Woodstock Film Festival | Film | Hudson Valley | Chronogram Magazine
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Woodstock Film Festival 

Last Updated: 08/13/2013 3:57 pm

Page 3 of 4

The Messenger (Dir. Oren Moverman)
See interview with director

Ricky (Dir. Francois Ozon)
Audacious Ozon has distinguished himself internationally with fearless takes on sexuality and peerless empathy for female characters. Katie (Alexandra Lamy) joins his gallery of resilient, if errant, women. Her lusty romance with fellow factory worker Paco (Sergei Lopez) quickly settles into a stagnant domestic scene, but their new baby is anything but ordinary: Ricky has wings and Katie scrambles to keep the secret. Whether a parable on xenophobia, a fable of motherhood, or a satire on modern media, the film is alternately touching and grotesque. It may not ever gel, but Ozon flawed still outpaces most directors.


Stooge (Dir. Mickey Breitenstein)
A trio of foul-mouthed buddies expresses wonder as to why infidelity still puts women’s knickers in a twist. The dialogue suggests playwrights Mamet and Labute, yet the story ends too abruptly and warrants a fleshed-out redux.

White on Rice (Dir. Dave Boyle)
This loopy comedy has everything going for it: a nimble multicultural cast, an absurdist storyline and a sad-sack protagonist in the form of Hiroshi Watanabe as Hajime/Jimmy, a Japanese émigré who camps out with his Americanized sister in Salt Lake City to dull the pain of his own recent divorce. “My brother-in-law thinks I’m retarded,” he complains to coworkers, who are inclined to agree as Hajime fumbles every blind date that comes his way. Cowriters Joel Clark and Boyle have created a marvelous confection and Watanabe suggests Chaplin, Peter Sellers, and a bearable Adam Sandler. A winner.

DOCUMENTARIES

After the Storm (Dir. Hilla Medalia)
This film possess as much heart as Every Little Step, the smashing Adam Del Deo-James D. Stern doc about A Chorus Line. But After the Storm deals with higher stakes than mere show-biz aspirations; it’s about survival. A group of New York musical theatre veterans—James Lecesne, Randy Redd, and Gerry McIntyre—comes to New Orleans in 2007 to mount a production of “Once on This Island” to raise money to rebuild the St. Mark’s Youth Center. (The award-winning musical deals with a hurricane, and the producers cast school kids who are Katrina survivors.) During six weeks of rehearsals, we learn how these talented young people are rebuilding their lives. When your tears flow, they will do so deservedly.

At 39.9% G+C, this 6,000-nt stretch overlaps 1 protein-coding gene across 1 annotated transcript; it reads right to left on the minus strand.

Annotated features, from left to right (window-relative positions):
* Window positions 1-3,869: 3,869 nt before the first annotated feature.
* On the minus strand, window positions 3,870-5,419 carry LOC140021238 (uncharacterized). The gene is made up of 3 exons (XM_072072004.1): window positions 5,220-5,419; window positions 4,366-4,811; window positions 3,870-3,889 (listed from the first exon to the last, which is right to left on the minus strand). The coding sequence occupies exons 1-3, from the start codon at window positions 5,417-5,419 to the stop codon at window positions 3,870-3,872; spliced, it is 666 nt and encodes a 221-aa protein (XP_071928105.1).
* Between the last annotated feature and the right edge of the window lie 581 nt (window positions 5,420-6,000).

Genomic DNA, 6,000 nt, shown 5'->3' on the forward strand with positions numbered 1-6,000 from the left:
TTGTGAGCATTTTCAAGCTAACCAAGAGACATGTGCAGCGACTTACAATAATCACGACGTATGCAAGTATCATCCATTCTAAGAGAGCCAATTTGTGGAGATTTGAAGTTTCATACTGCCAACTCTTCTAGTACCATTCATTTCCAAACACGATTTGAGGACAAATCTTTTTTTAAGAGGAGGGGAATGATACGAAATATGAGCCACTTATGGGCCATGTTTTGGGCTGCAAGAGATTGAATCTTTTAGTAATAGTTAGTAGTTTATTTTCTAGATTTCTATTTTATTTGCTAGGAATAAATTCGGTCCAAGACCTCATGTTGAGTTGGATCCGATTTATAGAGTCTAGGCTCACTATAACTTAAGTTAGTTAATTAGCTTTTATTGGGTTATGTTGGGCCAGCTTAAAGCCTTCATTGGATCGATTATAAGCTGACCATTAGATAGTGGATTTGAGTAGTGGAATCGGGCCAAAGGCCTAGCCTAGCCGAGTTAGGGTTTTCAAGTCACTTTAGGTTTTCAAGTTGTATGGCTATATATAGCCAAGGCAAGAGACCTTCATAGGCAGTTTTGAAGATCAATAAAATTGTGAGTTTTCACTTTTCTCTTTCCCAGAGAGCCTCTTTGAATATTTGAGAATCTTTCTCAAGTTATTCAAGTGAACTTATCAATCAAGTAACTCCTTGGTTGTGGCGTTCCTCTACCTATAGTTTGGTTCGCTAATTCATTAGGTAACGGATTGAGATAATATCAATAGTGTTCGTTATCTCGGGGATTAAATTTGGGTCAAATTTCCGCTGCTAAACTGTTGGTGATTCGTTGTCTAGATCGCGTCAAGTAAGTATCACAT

Convention (Dir. A.J. Schnack)
This momentous achievement joins The Maysles Brothers’ 1960 classic Primary in the canon of films that dissect and illuminate the American electoral system. Certainly not a cinema verite work, Convention is the hyper-kinetic distillation of the work of 11 filmmakers under director Schnack who ceaselessly roved the 2008 Democratic Convention in Denver. The film pokes fun at the sometimes-clueless city officials who must cope with the mammoth event that drops into their backyard, the newspaper reporters on assignment and the diehard lefties intent on protesting. Sometimes cynical—the film shows martial law imposed on the city in the name of democracy—Convention ultimately betrays its own foggy-eyed joy when Obama is nominated. A stirring, fascinating look at the political process and required viewing for all school children.



Music We Are (Dir. Mirav Ozeri)
You have a soundboard seat as jazz avatars Jack DeJohnette, Danilo Perez, and John Patitucci mix it up at NRS Recording Studios in Catskill. While the creative process is never orally articulated to the point of demystification, you can watch the give and take of the musicians as they run through original compositions—“Tango Africa,” “Ode to MJQ,” and “Cahilo” among others—on piano, bass and drums. The mutual support and respect are undeniable.


Racing Dreams (Dir. Marshall Curry)
While the film’s title is a nervy nod to the sweeping Hoop Dreams, Curry’s hubris is warranted; his portrait of three go-kart drivers—Brandon Warren, 13; Annabeth Barnes, 11; and Josh Hobson, 12—exhaustively captures the sport as well as the drama of their personal lives by following the trio over many, many months as they grow from novices to top-seed competitors. Racing Dreams emerges as an indelible portrait of Middle America, including broken families, chronic poverty, drug addiction, and the dreams concocted and pursued out of necessity as an escape. Exhilarating and sobering.

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